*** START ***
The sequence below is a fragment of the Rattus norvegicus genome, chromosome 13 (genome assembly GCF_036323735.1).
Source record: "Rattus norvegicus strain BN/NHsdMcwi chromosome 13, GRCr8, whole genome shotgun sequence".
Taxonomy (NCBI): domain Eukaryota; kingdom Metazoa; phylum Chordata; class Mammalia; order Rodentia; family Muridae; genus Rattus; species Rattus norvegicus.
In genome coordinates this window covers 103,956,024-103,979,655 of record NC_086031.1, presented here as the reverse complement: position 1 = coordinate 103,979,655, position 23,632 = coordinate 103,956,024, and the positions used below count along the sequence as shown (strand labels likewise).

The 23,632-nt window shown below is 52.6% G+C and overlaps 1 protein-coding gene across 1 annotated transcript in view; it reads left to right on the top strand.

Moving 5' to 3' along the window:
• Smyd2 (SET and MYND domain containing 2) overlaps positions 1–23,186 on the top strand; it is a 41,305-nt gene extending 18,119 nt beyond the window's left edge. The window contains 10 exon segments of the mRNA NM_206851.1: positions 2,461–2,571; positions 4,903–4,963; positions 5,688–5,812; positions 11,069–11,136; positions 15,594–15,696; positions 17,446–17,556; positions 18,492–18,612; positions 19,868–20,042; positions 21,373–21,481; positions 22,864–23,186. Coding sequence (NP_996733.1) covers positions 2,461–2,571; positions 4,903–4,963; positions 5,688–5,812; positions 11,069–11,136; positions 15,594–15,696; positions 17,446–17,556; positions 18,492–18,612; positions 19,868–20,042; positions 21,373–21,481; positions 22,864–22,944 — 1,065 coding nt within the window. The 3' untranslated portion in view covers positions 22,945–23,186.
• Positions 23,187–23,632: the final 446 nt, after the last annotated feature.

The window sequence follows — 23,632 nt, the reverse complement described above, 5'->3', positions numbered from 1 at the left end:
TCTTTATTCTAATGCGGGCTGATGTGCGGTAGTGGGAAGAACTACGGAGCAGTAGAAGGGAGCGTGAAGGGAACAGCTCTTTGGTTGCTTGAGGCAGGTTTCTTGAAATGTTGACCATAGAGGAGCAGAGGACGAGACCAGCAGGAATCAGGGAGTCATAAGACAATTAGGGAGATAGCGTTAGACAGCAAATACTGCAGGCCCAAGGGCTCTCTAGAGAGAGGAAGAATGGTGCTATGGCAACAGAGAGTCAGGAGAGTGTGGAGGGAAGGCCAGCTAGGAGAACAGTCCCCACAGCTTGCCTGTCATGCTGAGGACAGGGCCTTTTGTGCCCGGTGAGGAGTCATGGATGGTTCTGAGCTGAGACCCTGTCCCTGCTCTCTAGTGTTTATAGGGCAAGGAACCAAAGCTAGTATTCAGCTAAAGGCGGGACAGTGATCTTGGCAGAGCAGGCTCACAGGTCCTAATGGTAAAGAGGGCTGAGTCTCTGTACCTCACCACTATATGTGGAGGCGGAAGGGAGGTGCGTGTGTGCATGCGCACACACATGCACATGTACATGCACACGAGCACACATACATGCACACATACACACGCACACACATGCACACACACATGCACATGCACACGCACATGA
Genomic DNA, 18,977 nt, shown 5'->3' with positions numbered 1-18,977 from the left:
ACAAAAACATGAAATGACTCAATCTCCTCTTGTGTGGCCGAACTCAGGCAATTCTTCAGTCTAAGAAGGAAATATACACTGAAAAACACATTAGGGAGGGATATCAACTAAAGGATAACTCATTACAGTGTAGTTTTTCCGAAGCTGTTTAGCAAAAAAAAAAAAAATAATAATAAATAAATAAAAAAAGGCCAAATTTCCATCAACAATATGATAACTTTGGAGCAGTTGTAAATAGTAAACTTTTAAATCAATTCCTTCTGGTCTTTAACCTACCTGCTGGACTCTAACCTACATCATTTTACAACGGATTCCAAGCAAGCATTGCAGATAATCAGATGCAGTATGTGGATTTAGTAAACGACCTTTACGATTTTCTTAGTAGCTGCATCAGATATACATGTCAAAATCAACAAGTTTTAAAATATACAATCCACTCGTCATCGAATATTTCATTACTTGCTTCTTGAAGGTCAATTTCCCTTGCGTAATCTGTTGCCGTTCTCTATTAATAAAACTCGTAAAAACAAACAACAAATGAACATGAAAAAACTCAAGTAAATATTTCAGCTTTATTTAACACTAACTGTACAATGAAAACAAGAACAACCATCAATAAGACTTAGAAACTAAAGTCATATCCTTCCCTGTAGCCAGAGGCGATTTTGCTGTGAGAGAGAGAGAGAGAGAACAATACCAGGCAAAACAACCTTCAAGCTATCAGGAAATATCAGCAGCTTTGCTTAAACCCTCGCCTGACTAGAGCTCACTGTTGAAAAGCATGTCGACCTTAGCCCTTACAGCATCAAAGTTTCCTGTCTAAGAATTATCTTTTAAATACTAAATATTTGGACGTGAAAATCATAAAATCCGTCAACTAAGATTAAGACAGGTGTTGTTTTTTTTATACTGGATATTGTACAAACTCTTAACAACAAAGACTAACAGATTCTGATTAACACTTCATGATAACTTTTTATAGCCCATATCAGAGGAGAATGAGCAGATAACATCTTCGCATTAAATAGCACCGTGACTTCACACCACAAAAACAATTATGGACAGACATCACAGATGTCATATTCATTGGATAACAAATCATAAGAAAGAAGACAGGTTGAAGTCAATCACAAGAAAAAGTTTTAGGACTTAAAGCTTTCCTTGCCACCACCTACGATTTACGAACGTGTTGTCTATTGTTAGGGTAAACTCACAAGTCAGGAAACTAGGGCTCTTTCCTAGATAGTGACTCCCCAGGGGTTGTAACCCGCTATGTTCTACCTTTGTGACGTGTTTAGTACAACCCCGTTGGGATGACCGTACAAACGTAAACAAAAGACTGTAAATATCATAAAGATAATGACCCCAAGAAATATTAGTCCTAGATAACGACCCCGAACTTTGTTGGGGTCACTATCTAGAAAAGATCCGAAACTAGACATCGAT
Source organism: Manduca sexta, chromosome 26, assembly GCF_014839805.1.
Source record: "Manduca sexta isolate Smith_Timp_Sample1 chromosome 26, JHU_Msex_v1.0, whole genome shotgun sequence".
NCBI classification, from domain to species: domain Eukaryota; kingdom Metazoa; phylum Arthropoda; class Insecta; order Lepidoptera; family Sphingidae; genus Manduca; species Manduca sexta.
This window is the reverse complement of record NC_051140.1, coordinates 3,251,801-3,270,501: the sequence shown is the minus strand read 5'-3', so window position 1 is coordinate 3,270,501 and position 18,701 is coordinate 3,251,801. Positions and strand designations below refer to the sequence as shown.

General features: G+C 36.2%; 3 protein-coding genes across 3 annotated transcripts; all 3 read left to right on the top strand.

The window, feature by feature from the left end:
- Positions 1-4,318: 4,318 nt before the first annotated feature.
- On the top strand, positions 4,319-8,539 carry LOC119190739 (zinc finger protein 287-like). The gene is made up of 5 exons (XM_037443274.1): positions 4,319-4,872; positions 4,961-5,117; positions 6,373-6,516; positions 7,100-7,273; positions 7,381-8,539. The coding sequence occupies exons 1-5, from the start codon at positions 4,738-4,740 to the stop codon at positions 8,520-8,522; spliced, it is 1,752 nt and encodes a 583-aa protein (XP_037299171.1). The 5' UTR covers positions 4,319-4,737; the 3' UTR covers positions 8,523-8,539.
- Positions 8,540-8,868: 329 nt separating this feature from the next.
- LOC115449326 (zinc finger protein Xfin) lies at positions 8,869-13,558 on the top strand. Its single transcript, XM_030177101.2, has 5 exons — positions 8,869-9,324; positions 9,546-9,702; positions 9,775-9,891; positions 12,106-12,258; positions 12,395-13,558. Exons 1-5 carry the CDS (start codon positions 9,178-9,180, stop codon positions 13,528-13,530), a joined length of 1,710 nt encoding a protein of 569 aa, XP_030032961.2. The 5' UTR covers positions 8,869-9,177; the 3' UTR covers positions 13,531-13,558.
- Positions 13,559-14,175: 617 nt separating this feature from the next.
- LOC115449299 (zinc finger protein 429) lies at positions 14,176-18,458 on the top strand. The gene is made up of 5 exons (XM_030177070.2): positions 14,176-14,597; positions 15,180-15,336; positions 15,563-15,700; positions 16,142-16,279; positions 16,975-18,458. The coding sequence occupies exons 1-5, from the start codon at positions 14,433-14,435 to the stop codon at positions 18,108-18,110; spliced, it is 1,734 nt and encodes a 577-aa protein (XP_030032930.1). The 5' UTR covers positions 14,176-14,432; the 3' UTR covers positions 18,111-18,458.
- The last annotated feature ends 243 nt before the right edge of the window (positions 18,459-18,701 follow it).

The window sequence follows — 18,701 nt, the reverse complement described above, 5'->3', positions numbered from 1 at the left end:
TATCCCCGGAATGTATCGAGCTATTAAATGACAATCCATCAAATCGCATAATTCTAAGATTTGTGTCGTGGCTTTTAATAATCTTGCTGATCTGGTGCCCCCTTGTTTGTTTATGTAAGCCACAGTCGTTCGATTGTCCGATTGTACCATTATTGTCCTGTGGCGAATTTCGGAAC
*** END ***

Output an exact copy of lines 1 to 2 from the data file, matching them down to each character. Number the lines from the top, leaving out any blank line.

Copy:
The sequence below is a fragment of the Rattus norvegicus genome, chromosome 13 (genome assembly GCF_036323735.1).
Source record: "Rattus norvegicus strain BN/NHsdMcwi chromosome 13, GRCr8, whole genome shotgun sequence".